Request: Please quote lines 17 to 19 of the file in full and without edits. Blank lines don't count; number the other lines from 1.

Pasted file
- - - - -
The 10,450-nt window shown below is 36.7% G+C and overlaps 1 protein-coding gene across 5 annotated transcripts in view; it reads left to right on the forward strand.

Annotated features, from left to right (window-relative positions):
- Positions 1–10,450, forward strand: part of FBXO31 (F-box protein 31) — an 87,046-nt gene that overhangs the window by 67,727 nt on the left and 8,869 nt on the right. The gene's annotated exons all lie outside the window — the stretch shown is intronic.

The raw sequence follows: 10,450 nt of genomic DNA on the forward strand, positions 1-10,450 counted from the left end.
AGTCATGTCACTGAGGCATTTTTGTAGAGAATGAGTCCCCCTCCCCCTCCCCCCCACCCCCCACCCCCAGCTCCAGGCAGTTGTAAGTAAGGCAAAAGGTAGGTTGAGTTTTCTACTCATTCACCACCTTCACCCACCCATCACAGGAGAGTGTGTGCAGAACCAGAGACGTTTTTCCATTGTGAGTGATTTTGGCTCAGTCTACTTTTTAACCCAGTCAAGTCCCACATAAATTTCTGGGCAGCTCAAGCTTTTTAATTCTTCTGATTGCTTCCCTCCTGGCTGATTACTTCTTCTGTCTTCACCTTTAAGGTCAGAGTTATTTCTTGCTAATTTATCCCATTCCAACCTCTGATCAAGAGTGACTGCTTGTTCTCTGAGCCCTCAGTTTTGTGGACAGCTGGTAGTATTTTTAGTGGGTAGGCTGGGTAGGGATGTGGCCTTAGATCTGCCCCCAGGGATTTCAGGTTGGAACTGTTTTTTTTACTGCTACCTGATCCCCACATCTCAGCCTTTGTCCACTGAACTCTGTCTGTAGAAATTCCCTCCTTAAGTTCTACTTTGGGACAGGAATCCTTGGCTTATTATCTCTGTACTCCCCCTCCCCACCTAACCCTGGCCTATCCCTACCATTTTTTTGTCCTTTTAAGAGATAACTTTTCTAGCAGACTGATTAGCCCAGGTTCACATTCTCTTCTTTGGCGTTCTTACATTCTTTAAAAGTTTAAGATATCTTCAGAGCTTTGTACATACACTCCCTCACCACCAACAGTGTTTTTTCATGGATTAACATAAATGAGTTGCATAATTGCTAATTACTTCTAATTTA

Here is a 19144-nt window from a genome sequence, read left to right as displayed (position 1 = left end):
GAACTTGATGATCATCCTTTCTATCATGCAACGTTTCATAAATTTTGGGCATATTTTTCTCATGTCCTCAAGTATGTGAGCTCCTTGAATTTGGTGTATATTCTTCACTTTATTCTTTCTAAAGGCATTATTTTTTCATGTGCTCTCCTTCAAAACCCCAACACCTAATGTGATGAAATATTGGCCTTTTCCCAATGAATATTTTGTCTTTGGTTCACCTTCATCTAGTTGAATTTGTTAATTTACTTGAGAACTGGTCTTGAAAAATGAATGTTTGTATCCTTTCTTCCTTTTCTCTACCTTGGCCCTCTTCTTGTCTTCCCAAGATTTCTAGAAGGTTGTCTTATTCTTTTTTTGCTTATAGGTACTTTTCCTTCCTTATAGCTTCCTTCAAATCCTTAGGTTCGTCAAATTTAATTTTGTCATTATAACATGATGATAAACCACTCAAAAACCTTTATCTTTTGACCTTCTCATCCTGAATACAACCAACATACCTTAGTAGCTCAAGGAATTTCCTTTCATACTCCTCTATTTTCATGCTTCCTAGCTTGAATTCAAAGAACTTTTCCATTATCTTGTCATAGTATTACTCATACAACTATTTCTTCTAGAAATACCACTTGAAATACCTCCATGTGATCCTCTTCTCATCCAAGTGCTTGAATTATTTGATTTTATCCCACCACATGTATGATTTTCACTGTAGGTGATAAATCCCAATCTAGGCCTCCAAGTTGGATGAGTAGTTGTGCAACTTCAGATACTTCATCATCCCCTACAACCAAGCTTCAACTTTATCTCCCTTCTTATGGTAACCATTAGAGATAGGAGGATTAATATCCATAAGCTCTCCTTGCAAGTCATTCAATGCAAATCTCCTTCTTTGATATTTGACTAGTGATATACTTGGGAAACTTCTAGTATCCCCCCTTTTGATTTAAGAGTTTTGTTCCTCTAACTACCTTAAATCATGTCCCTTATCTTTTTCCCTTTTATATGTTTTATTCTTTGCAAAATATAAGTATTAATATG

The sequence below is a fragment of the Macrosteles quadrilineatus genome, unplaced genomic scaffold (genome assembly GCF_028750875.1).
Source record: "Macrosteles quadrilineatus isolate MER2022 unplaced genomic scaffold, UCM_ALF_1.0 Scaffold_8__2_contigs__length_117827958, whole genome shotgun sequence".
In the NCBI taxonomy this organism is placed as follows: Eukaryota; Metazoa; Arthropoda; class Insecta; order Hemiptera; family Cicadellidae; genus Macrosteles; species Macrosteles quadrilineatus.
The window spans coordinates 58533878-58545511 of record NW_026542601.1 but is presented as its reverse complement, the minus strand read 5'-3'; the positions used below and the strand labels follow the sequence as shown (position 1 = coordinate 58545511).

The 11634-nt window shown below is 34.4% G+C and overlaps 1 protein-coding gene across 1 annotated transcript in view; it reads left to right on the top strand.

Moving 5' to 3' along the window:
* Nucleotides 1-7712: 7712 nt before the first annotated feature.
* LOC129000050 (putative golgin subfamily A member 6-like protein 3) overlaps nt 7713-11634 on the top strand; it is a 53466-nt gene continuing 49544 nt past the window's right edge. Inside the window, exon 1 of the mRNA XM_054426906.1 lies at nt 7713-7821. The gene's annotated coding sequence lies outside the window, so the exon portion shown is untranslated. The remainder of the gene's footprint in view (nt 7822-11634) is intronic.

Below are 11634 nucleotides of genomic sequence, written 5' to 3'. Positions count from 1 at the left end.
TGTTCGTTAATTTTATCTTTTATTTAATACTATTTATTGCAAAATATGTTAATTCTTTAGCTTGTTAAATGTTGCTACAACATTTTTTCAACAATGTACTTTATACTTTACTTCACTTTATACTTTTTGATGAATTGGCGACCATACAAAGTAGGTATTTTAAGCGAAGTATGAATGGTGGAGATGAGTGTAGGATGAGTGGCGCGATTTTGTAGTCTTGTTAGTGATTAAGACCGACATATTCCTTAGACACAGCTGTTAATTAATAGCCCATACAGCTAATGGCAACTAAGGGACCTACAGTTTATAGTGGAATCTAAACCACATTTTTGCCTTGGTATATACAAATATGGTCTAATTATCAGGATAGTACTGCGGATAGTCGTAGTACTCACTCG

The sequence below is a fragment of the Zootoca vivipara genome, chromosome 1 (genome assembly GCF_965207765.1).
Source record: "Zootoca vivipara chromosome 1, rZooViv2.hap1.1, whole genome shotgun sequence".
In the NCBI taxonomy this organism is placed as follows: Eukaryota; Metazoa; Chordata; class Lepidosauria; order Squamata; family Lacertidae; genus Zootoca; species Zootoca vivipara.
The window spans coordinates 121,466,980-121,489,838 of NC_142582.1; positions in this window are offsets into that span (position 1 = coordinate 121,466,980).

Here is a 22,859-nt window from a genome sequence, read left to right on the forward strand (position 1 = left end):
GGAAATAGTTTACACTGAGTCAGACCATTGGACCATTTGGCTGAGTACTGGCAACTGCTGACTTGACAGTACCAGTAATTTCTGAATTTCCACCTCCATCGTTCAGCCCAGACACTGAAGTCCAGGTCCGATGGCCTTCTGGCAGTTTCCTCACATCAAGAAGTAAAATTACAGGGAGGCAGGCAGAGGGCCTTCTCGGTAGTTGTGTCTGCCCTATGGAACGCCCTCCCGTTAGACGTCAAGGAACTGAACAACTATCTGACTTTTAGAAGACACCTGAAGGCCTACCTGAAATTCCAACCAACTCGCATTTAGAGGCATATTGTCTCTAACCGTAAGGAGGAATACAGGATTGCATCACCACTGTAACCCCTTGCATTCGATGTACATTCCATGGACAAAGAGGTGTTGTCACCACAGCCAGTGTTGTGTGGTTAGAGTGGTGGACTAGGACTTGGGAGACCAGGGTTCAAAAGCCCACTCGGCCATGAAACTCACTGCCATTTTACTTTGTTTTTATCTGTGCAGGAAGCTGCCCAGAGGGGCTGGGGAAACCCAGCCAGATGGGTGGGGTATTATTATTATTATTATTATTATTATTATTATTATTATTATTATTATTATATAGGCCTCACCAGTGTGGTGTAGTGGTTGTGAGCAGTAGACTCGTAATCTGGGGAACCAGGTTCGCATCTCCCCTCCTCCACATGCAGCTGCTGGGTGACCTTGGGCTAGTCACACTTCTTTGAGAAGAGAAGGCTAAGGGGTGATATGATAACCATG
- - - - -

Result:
TGTTCGTTAATTTTATCTTTTATTTAATACTATTTATTGCAAAATATGTTAATTCTTTAGCTTGTTAAATGTTGCTACAACATTTTTTCAACAATGTACTTTATACTTTACTTCACTTTATACTTTTTGATGAATTGGCGACCATACAAAGTAGGTATTTTAAGCGAAGTATGAATGGTGGAGATGAGTGTAGGATGAGTGGCGCGATTTTGTAGTCTTGTTAGTGATTAAGACCGACATATTCCTTAGACACAGCTGTTAATTAATAGCCCATACAGCTAATGGCAACTAAGGGACCTACAGTTTATAGTGGAATCTAAACCACATTTTTGCCTTGGTATATACAAATATGGTCTAATTATCAGGATAGTACTGCGGATAGTCGTAGTACTCACTCG

The sequence below is a fragment of the Zootoca vivipara genome, chromosome 1 (genome assembly GCF_965207765.1).
Source record: "Zootoca vivipara chromosome 1, rZooViv2.hap1.1, whole genome shotgun sequence".